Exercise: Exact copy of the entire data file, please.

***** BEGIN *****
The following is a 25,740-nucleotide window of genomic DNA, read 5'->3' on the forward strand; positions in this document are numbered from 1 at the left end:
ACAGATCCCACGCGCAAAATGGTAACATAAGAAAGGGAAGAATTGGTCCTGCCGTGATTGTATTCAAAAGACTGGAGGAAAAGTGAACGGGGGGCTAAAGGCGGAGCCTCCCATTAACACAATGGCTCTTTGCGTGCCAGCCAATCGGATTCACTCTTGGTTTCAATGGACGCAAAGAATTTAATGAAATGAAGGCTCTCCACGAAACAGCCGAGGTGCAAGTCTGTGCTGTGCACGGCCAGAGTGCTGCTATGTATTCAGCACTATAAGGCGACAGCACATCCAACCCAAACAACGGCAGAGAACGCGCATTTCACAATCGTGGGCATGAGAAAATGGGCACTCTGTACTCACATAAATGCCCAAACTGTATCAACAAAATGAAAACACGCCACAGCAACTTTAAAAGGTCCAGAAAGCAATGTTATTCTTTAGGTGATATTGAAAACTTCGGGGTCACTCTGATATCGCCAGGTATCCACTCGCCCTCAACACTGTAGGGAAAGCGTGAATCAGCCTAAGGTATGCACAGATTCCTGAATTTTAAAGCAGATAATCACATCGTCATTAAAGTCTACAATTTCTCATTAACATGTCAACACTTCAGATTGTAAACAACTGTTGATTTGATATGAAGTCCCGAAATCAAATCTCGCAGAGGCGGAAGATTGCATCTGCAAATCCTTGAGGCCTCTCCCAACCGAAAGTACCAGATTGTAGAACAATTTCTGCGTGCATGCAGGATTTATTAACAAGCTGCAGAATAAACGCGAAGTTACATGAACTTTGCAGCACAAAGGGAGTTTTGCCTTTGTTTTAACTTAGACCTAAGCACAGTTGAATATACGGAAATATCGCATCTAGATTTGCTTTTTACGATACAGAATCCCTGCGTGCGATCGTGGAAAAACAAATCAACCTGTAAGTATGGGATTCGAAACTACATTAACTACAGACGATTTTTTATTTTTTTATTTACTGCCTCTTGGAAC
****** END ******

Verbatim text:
The following is a 25,740-nucleotide window of genomic DNA, read 5'->3' on the forward strand; positions in this document are numbered from 1 at the left end:
ACAGATCCCACGCGCAAAATGGTAACATAAGAAAGGGAAGAATTGGTCCTGCCGTGATTGTATTCAAAAGACTGGAGGAAAAGTGAACGGGGGGCTAAAGGCGGAGCCTCCCATTAACACAATGGCTCTTTGCGTGCCAGCCAATCGGATTCACTCTTGGTTTCAATGGACGCAAAGAATTTAATGAAATGAAGGCTCTCCACGAAACAGCCGAGGTGCAAGTCTGTGCTGTGCACGGCCAGAGTGCTGCTATGTATTCAGCACTATAAGGCGACAGCACATCCAACCCAAACAACGGCAGAGAACGCGCATTTCACAATCGTGGGCATGAGAAAATGGGCACTCTGTACTCACATAAATGCCCAAACTGTATCAACAAAATGAAAACACGCCACAGCAACTTTAAAAGGTCCAGAAAGCAATGTTATTCTTTAGGTGATATTGAAAACTTCGGGGTCACTCTGATATCGCCAGGTATCCACTCGCCCTCAACACTGTAGGGAAAGCGTGAATCAGCCTAAGGTATGCACAGATTCCTGAATTTTAAAGCAGATAATCACATCGTCATTAAAGTCTACAATTTCTCATTAACATGTCAACACTTCAGATTGTAAACAACTGTTGATTTGATATGAAGTCCCGAAATCAAATCTCGCAGAGGCGGAAGATTGCATCTGCAAATCCTTGAGGCCTCTCCCAACCGAAAGTACCAGATTGTAGAACAATTTCTGCGTGCATGCAGGATTTATTAACAAGCTGCAGAATAAACGCGAAGTTACATGAACTTTGCAGCACAAAGGGAGTTTTGCCTTTGTTTTAACTTAGACCTAAGCACAGTTGAATATACGGAAATATCGCATCTAGATTTGCTTTTTACGATACAGAATCCCTGCGTGCGATCGTGGAAAAACAAATCAACCTGTAAGTATGGGATTCGAAACTACATTAACTACAGACGATTTTTTATTTTTTTATTTACTGCCTCTTGGAAC